We’re back to our conversation about one of the most essential elements of your organization’s website: Calls to Action! And if you missed our first post, take a look at how different types of CTAs work best when considering your customer’s journey.
6 best practices for creating CTAs that will inspire action
Now that you’ve learned the basics in Part 1, we’re moving on to sharing our top tips for creating CTAs that spring users into action.
1. Understand the goal of the page
Each page across your site has a different use, so before you begin placing any CTAs, it’s important to define a page’s purpose clearly.
Is it the homepage? If so, then short snippets with soft CTAs that lead to more information are the best approach.
Is it a product page? Our recommendation for product pages is to keep things simple; don’t lead the buyer down a rabbit hole. A direct CTA will work best if you want to convert a prospect into a customer.
2. Use clear and concise language
A CTA is more than a button. It’s your chance to lead a visitor to a target. Clear, concise language that engages the user is critical! Here are some examples to try:
- “Learn about our impact. Sign up for our newsletter today!” with a “Subscribe” button
- A blog post title and excerpt with a “Read More” button
- A product page with a short product description and a “Buy Now” button
3. Use obvious click targets
Calls to action need to have clear, concise click targets. Rather than hiding them in text, use buttons or separated links.
4. Minimize clutter and confusion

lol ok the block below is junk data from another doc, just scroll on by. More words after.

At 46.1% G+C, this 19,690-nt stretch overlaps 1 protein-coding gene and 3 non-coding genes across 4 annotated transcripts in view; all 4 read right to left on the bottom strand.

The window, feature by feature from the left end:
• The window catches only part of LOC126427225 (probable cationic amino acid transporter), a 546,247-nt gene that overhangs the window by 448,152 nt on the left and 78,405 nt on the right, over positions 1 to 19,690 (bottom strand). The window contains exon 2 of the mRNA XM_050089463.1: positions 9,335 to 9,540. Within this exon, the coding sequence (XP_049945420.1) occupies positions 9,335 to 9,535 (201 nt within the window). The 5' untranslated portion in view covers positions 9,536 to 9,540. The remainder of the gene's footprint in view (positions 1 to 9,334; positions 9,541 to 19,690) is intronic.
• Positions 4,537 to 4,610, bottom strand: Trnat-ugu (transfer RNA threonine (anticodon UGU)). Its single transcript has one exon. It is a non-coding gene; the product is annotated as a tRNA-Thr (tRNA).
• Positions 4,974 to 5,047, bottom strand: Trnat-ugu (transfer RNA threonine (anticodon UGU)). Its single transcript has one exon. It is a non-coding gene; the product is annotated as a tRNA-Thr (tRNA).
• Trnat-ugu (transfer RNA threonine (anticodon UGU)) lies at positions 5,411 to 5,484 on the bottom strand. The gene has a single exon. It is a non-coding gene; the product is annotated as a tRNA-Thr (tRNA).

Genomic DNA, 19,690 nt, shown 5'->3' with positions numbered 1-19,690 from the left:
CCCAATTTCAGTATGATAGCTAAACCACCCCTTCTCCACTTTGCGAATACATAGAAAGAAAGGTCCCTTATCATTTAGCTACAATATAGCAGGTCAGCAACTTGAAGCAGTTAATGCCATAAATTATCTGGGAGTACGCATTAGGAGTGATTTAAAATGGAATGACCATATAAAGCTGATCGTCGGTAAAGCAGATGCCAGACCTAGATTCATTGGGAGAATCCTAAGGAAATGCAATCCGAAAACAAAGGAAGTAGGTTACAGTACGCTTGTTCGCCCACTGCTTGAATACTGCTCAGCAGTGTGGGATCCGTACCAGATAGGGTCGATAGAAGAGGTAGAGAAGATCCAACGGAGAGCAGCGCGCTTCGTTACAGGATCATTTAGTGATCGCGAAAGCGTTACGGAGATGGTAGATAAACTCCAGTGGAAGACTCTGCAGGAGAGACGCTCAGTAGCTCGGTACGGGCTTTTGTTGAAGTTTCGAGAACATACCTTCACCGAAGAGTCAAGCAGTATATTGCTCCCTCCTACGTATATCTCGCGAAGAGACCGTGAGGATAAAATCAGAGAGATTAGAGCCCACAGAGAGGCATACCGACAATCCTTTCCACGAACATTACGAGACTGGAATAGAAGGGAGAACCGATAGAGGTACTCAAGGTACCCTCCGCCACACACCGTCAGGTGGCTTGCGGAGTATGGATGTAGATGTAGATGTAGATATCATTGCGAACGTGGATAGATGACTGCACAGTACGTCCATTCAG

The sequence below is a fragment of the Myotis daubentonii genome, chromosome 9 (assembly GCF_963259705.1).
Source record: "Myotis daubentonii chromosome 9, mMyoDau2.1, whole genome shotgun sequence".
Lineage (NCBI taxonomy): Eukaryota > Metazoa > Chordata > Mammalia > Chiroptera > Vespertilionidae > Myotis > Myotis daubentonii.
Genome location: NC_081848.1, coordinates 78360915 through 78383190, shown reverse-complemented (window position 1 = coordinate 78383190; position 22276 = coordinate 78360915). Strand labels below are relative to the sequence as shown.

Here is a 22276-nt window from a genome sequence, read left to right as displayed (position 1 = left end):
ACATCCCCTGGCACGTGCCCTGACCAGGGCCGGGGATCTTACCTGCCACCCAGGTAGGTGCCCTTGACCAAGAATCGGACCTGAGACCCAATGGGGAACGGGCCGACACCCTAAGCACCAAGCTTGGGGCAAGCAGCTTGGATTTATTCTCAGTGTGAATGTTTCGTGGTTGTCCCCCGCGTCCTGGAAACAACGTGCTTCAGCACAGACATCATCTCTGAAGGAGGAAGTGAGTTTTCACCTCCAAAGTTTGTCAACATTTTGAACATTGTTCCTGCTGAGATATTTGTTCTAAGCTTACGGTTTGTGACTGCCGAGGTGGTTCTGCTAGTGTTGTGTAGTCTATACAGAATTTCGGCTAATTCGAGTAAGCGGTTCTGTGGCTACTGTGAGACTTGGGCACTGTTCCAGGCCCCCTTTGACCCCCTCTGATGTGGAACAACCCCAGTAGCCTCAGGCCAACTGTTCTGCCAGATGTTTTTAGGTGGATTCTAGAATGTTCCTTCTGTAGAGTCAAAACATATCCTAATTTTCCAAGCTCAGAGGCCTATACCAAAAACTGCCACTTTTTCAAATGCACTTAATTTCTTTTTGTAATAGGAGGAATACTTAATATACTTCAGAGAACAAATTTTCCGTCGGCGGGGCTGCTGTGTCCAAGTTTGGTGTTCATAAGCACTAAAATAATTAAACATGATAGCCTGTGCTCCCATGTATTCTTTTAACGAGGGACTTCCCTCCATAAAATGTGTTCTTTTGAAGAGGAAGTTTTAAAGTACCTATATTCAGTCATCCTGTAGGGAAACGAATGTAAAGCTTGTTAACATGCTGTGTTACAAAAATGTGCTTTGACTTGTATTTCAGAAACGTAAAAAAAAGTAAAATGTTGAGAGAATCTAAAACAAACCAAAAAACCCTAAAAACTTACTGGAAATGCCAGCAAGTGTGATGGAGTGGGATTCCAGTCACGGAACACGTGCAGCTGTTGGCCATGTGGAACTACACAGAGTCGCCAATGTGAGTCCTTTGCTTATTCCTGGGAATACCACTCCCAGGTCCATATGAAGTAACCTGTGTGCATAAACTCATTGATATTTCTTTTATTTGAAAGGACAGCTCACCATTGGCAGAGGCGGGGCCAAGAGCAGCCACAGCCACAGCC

As a rule, the more CTAs you have on a page, the more confusing it is for a user. Our advice is to keep your CTAs to a minimum to help your visitor stay focused.
Pages that cover a lot of ground, such as the home page or an overview page might have a few different soft CTAs. Once you are past those pages, each page should cover a single topic with one clear call to action.
5. Be consistent
When it comes to good User Experience on your website, there’s a best practice we recommend to every client— get into the mindset of minimizing cognitive load. In other words, “don’t make me think!” You can make your website visitor’s experience much easier by using consistent language and design for al of your CTAs.
If you are using “Read more” for blog post CTAs, use that same language throughout your site for that type of CTA. For your newsletter signup, decide what you want first. “Sign up,” “Subscribe,” “Stay informed” are all great options to use. But, choose one and stick with it.
6. Give what you promise
This is another User Experience best practice we encourage you to consider: deliver on your promises.
If you have a button that says “Learn more,” the user will expect to be taken to a page that gives more information on the topic. If they are presented with a form that they have to fill out instead before proceeding, there is a high chance they’ll leave or “bounce” off your site.
This seems to be the trend for news sites these days, but for most sites, it’s not a best practice to require forms for more content.
If you do intend to collect information from the user before allowing them to proceed, tell them so ahead of time—in the CTA. This practice is more common for lead magnets, where a user exchanges an email in order to receive some high-value content.
Merge can help
If you like what you’ve read and want to dig in more, check out our post titled 8 Tips for Increasing Website Conversions. And if you need help developing good UX and effective calls to action, let’s talk.
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